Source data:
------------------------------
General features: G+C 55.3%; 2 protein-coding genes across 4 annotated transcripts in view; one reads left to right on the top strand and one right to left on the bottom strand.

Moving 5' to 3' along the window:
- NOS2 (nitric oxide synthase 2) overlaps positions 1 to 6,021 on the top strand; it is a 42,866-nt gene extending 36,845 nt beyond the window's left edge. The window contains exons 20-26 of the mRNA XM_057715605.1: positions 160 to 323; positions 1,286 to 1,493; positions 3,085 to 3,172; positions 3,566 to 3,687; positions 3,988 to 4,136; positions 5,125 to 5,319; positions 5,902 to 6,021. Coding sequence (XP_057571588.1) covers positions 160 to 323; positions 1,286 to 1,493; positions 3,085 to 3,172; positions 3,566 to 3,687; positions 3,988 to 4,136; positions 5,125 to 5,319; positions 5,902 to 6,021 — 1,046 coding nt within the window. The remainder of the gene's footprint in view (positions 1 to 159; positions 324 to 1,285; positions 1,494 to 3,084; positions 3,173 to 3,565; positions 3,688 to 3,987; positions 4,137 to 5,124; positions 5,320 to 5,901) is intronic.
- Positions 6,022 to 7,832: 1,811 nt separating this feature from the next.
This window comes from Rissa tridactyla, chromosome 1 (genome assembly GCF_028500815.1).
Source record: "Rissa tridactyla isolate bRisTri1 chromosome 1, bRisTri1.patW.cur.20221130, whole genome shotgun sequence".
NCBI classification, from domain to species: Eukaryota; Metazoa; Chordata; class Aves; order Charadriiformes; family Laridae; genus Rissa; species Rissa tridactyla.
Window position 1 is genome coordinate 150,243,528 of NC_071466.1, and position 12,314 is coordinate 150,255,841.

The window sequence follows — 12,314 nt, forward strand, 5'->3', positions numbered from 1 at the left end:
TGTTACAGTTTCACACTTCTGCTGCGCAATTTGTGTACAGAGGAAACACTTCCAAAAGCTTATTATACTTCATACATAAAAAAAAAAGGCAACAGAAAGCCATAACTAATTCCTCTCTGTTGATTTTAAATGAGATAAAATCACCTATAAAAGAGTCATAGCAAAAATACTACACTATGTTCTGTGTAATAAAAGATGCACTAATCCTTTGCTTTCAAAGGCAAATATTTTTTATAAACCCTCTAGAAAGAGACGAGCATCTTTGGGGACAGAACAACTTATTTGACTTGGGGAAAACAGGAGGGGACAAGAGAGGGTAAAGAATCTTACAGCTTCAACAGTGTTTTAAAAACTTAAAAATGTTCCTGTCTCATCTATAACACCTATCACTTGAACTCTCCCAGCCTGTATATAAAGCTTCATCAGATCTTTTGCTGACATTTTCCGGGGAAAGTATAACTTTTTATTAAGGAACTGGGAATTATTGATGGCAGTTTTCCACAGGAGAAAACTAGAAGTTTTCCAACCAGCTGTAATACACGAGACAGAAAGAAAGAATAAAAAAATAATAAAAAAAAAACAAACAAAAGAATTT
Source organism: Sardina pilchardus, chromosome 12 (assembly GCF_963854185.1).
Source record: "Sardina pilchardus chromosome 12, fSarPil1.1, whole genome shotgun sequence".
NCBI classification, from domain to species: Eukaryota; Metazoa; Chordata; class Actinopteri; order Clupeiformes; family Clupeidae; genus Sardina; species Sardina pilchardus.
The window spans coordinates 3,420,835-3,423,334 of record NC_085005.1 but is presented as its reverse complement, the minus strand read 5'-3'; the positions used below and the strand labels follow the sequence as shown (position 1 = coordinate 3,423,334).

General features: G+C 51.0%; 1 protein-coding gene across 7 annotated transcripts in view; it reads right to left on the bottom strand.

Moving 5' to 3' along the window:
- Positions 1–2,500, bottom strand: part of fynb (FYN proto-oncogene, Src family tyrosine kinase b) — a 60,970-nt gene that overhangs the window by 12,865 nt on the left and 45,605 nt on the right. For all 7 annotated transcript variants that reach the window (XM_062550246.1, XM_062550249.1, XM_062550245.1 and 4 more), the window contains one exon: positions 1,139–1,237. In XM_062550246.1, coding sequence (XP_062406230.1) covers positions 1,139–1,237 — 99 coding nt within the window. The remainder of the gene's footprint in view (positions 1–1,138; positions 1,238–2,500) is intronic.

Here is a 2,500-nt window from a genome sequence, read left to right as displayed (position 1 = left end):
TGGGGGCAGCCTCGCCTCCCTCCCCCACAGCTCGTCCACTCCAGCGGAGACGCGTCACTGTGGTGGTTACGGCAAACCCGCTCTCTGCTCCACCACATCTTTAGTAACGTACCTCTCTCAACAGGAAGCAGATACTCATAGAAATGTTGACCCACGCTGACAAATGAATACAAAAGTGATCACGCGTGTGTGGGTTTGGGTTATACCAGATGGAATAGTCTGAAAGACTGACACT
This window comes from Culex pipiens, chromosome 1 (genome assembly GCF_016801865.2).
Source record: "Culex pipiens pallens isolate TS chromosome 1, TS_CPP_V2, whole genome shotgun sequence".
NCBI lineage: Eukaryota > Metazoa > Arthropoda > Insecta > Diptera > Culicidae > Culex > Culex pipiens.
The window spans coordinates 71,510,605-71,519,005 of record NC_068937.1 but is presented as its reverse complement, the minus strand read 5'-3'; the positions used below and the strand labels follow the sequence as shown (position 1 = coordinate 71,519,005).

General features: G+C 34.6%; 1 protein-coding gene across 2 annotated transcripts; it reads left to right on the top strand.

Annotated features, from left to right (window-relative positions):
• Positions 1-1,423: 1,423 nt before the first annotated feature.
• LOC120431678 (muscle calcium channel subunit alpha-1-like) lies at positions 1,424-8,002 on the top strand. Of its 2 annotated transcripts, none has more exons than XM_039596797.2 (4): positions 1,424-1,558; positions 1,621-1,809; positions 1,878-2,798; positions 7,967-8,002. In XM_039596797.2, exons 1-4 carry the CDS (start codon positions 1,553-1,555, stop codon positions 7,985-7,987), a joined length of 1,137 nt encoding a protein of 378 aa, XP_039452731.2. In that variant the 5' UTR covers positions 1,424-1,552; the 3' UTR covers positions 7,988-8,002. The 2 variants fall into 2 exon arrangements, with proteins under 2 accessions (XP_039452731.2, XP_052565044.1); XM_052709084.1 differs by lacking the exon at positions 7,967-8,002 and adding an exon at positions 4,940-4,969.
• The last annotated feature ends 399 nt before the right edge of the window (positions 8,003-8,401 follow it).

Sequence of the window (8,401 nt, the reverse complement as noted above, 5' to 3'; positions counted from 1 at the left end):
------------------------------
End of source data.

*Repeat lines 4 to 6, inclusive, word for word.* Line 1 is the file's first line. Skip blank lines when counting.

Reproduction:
- Positions 6,022 to 7,832: 1,811 nt separating this feature from the next.
This window comes from Rissa tridactyla, chromosome 1 (genome assembly GCF_028500815.1).
Source record: "Rissa tridactyla isolate bRisTri1 chromosome 1, bRisTri1.patW.cur.20221130, whole genome shotgun sequence".